THE STORY OF CHAMPAGNE Jayne v the Comité Interprofessionnel du vin de Champagne (CIVC) has all the makings of a film. Sadly, it wouldn’t be a fun frothy comedy like Champagne Charlie, that British wartime comedy that was named after the song inspired by the dandified founder of Charles Heidsieck.
More likely it would be something along the lines of Russell Crowe’s tobacco industry whistleblower thriller The Insider, or Steven Soderbergh’s eco drama Erin Brokovich – anything really where the little guy takes on the might, and lawyers, of big business.
To recap: a couple of years ago, the CIVC, very much the Goliath in this story, set its legal team on to the Australian wine educator Jayne Powell, aka Champagne Jayne. The suits were bothered by the fact that Powell, a great enthusiast for Champagne (indeed, a Champagne Dame, no less, after being bestowed with that title by L’Ordre des Coteaux de Champagne in 2012), occasionally talked about other sparkling wines in her work as an educator on TV and social media, under the Champagne Jayne banner.
Powell, they said, was acting in contravention of the Australian Grape and Wine Authority Act. They also claimed, apparently with a straight face, that she had “damaged the goodwill of the champagne sector”. Her behaviour had the potential to mislead, confuse and deceive her audience, who may not know that only wines made in the Champagne region have the right to use that magic, price-multiplying word on the label.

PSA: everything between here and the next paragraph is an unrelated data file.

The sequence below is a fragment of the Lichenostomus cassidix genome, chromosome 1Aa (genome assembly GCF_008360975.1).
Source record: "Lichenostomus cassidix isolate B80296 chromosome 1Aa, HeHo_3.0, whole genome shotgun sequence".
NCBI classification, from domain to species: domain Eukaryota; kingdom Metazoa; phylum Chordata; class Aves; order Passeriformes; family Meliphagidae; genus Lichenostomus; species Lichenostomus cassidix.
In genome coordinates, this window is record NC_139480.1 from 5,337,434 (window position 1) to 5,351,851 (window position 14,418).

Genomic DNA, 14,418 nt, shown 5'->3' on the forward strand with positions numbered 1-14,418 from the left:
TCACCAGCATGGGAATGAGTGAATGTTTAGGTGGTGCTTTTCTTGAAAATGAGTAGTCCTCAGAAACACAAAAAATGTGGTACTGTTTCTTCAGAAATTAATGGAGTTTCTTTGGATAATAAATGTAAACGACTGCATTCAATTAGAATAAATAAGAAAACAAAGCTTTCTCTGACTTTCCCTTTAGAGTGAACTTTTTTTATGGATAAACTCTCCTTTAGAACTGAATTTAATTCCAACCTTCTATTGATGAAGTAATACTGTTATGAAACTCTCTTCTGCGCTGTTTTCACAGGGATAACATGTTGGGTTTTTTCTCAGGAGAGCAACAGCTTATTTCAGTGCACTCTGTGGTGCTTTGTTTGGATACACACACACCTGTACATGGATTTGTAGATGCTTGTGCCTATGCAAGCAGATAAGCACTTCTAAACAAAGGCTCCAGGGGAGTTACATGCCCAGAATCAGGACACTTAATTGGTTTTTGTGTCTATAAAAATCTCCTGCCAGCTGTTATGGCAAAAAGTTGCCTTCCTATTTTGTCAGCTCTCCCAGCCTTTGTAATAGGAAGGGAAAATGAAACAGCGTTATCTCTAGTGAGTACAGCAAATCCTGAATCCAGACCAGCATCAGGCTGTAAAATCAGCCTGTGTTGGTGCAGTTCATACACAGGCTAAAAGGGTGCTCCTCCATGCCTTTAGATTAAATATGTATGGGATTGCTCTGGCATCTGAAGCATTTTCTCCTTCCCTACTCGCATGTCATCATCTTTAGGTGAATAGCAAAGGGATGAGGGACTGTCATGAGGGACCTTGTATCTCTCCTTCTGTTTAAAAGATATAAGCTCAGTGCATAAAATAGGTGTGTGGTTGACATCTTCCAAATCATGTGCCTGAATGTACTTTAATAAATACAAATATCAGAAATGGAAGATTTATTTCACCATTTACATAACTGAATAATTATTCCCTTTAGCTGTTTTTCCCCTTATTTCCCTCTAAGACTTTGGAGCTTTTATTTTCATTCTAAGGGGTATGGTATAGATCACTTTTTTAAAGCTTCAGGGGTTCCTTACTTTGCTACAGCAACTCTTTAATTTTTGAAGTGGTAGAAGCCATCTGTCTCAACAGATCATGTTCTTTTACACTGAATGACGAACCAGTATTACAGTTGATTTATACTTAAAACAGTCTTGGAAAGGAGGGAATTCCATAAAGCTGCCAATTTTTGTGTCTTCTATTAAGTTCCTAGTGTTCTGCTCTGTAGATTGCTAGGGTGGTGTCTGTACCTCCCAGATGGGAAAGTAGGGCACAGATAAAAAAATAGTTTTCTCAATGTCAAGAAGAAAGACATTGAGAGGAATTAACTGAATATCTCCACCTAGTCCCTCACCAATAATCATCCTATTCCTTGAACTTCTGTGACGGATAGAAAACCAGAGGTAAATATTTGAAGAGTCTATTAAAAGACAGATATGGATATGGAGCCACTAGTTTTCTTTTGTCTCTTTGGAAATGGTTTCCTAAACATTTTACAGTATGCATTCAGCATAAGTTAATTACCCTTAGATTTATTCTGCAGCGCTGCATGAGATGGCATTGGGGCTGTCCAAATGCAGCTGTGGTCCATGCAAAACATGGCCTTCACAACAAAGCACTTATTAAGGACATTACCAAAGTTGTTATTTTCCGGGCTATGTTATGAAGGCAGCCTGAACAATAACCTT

The experience has been a fraught, stressful, even frightening one for Powell. She feared for her professional and, as the legal costs mounted, financial future and a gagging order imposed by the Melbourne Federal Court meant she was unable to argue her case in public.
The reaction of much of the wine industry — particularly but by no means exclusively among Powell’s peers in the media and wine education — quickly turned from bemusement to anger. Rather like Riedel’s threats to sue the British wine writer Tim Atkin for libel after he published a satirical piece by the American writer Ron Washam (the self-styled Hosemaster of Wine) about the Austrian glassware company on his website earlier this year, the CIVC’s stance looked like a sense of humour failure at best, bullying at worst.
But while Riedel had the good sense to realise that ganging up on the little guy would do more harm to their public image than good, the CIVC pursued Powell to the very end. This despite the fact that, as more than one of Powell’s supporters argued, she’s a person, not a wine.
Thankfully sense prevailed at last in October when the judge presiding over the case in Melbourne ruled that Powell could continue to use the name of Champagne Jayne. Although her ordeal is not entirely over yet — terms have still to be decided about what she can say under the name on social media — she can now work again.
All the same, the case has, like cheap champagne, left a bad taste in the mouth. Here’s hoping that the outcome at least reminds the CIVC’s lawyers that the qualities that make good champagne so special — a sense of balance and proportion — are important in their work, too.